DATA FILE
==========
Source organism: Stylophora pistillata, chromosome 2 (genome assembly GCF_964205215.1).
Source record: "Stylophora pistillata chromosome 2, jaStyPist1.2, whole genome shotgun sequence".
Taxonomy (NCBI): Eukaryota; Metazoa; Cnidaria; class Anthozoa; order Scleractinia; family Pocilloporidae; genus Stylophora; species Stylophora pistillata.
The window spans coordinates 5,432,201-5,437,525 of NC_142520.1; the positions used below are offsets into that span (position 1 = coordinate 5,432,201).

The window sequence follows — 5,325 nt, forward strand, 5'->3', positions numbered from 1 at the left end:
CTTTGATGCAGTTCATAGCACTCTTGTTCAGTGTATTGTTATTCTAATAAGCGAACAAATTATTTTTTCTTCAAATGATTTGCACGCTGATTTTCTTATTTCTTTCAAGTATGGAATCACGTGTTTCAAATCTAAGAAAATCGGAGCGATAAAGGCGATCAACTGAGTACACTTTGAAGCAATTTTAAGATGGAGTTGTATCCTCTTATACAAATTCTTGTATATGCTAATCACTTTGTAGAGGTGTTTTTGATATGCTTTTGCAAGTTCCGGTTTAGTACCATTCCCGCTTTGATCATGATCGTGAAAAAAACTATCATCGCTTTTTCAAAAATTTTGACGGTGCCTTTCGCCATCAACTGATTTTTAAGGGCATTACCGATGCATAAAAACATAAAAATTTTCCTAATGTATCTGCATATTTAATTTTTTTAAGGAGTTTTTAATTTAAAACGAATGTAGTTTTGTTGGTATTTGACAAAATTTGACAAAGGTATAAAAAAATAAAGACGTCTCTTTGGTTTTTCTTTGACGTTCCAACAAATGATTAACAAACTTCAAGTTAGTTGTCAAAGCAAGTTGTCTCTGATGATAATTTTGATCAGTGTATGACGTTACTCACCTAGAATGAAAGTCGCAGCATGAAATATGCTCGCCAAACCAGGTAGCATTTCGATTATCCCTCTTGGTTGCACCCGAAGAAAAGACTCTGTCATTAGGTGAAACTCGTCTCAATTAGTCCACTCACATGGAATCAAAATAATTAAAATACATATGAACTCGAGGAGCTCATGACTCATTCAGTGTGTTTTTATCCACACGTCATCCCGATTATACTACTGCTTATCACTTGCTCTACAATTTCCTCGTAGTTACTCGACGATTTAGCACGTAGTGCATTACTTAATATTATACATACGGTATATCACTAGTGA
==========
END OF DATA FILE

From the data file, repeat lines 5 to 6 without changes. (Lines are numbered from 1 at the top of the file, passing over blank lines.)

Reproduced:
The window sequence follows — 5,325 nt, forward strand, 5'->3', positions numbered from 1 at the left end:
CTTTGATGCAGTTCATAGCACTCTTGTTCAGTGTATTGTTATTCTAATAAGCGAACAAATTATTTTTTCTTCAAATGATTTGCACGCTGATTTTCTTATTTCTTTCAAGTATGGAATCACGTGTTTCAAATCTAAGAAAATCGGAGCGATAAAGGCGATCAACTGAGTACACTTTGAAGCAATTTTAAGATGGAGTTGTATCCTCTTATACAAATTCTTGTATATGCTAATCACTTTGTAGAGGTGTTTTTGATATGCTTTTGCAAGTTCCGGTTTAGTACCATTCCCGCTTTGATCATGATCGTGAAAAAAACTATCATCGCTTTTTCAAAAATTTTGACGGTGCCTTTCGCCATCAACTGATTTTTAAGGGCATTACCGATGCATAAAAACATAAAAATTTTCCTAATGTATCTGCATATTTAATTTTTTTAAGGAGTTTTTAATTTAAAACGAATGTAGTTTTGTTGGTATTTGACAAAATTTGACAAAGGTATAAAAAAATAAAGACGTCTCTTTGGTTTTTCTTTGACGTTCCAACAAATGATTAACAAACTTCAAGTTAGTTGTCAAAGCAAGTTGTCTCTGATGATAATTTTGATCAGTGTATGACGTTACTCACCTAGAATGAAAGTCGCAGCATGAAATATGCTCGCCAAACCAGGTAGCATTTCGATTATCCCTCTTGGTTGCACCCGAAGAAAAGACTCTGTCATTAGGTGAAACTCGTCTCAATTAGTCCACTCACATGGAATCAAAATAATTAAAATACATATGAACTCGAGGAGCTCATGACTCATTCAGTGTGTTTTTATCCACACGTCATCCCGATTATACTACTGCTTATCACTTGCTCTACAATTTCCTCGTAGTTACTCGACGATTTAGCACGTAGTGCATTACTTAATATTATACATACGGTATATCACTAGTGA